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Spend   /spɛnd/   Listen
Spend

verb
(past & past part. spent; pres. part. spending)
1.
Pass time in a specific way.  Synonym: pass.
2.
Pay out.  Synonyms: drop, expend.
3.
Spend completely.



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"Spend" Quotes from Famous Books



... me, now, while I'm upstairs." The doctor returned to the buggy and took the black case, frowning warningly at the child. "I have troubles enough here without that. This old lady used to trot me on her knee, and she wants to spend half an hour every morning proving that doctors don't know anything before she'll let me ...
— Jewel - A Chapter In Her Life • Clara Louise Burnham

... successive "crazes" for individual artists or authors, for particular productions or even isolated schools, are no evidence of any general culture. Conceding this, it remains impossible to avoid the question: supposing a nation or an individual to spend each successive six months in a new enthusiasm—six months on Plato and Aristotelianism,—six months, taking the Light of Asia, Mr. Sinnett, and Kim as a starting point, on Buddhism and esoteric philosophy,—six months, inspired by Fitzgerald, on Omar, ...
— The Twentieth Century American - Being a Comparative Study of the Peoples of the Two Great - Anglo-Saxon Nations • H. Perry Robinson

... formidable bottle. It rained without remission - a cold, dense, lashing rain. Now and again there blew a puff of wind, but these sheets of falling water kept it down. Bottle and all, it was a sad and silent drive as far as Penicuik, where they were to spend the evening. They stopped once, to hide their implements in a thick bush not far from the churchyard, and once again at the Fisher's Tryst, to have a toast before the kitchen fire and vary their nips of whisky with a glass of ale. When they reached their journey's end the gig was ...
— Tales and Fantasies • Robert Louis Stevenson

... ignorant, barbaric, cruel, unsocial; I read books, ride in aeroplanes, eat my dinner with a knife and fork, and cheerfully pay my taxes to the State; I study human science, talk freely about humanity, and spend much of my time in making speeches on social questions'. Now there is truth in all this, but not the kind of truth which should lead us to self-flattery. A good rule for optimists would be this: 'Believe ...
— Progress and History • Various

... would be pleased to spend some time in reading this Bible, and comparing it with those in other languages, it would be a great help to your understanding of the English, if your Majesty have any further ...
— A Journal of the Swedish Embassy in the Years 1653 and 1654, Vol II. • Bulstrode Whitelocke

... this time, was wholly mercenary. She had not the least ambition to benefit the young. She was, in fact, young herself, but her head was fairly turned with the most selfish of considerations. It was true that she planned to spend the money which she would earn largely upon others, but that was, in itself, a subtle, more rarefied ...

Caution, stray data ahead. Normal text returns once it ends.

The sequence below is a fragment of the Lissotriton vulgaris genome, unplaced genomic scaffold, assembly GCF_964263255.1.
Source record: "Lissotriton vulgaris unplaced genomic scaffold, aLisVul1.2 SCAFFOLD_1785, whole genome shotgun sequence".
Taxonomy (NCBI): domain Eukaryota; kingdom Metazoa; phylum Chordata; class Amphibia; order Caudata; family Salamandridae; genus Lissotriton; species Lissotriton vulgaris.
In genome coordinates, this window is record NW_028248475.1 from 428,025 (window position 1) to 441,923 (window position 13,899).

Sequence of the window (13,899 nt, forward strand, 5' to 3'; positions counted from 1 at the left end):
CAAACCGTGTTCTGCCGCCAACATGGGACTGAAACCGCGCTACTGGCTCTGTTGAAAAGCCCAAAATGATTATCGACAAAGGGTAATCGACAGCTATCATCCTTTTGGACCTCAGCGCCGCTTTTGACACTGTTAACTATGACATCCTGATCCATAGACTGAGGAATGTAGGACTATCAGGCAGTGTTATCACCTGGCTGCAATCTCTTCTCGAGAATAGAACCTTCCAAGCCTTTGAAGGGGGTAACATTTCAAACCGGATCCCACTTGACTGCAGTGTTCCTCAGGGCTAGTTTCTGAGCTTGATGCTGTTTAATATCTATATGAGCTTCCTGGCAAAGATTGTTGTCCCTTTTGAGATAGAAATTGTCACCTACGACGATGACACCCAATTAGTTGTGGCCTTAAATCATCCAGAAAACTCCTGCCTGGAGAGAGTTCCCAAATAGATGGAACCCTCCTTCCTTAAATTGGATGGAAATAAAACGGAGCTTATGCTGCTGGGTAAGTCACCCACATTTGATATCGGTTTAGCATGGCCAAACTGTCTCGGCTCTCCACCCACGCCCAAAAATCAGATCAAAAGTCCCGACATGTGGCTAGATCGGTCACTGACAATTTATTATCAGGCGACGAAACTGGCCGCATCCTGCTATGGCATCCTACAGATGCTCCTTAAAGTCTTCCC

— By the Light of the Soul - A Novel • Mary E. Wilkins Freeman

... here, father," said she. "There is no need for you and mother to feel bad over this. I have thought it all over, and I have made up my mind. I have got a good high-school education now, and the four years I should have to spend at Vassar I could do nothing at all. There is awful need of money here, and not only for us, but ...
— The Portion of Labor • Mary E. Wilkins Freeman

... of the rainy season, the old trader resolved to return to a small village, and there spend several months. Martin and Barney were much annoyed at this; for the former was impatient to penetrate further into the interior, and the latter had firmly made up his mind to visit the diamond mines, about which he entertained the most extravagant ...
— Martin Rattler • R.M. Ballantyne

... year about the Epiphany, the old Marquess rode down from Donnaz to spend two months in Turin. It was a service exacted by King Charles Emanuel, who viewed with a jealous eye those of his nobles inclined to absent themselves from court and rewarded their presence with privileges and preferments. At the same time the two canonesses descended ...
— The Valley of Decision • Edith Wharton

... whilst the captain despatched a letter to Dr. Laidley, with the information of Mr. Park's arrival. Dr. Laidley came to Jonkakonda the morning following, when he delivered to him Mr. Beaufoy's letter, when the doctor gave him a kind invitation to spend his time at his house at Pisania, until an opportunity should offer of prosecuting his journey. This invitation was too ...
— Lander's Travels - The Travels of Richard Lander into the Interior of Africa • Robert Huish

... to you, Clay?" argued Red. "We're not talkin' about buckin' the tiger or buyin' diamonds for no actresses. We're figurin' on a guy goin' out with some friends to eat and take a few drinks and have a good time. How could he spend fifty dollars—let alone a hundred—if he let the skirts and the wheel alone and didn't tamper with ...
— The Big-Town Round-Up • William MacLeod Raine

... the Christmas waits came singing through the park, and the Christmas bells filled the air with jubilant music; but Squire Henry Hallam had passed far beyond the happy clamor. He had gone home to spend the Christmas feast with the beloved who were waiting for him; with the just made perfect; with the great multitude which ...
— The Hallam Succession • Amelia Edith Barr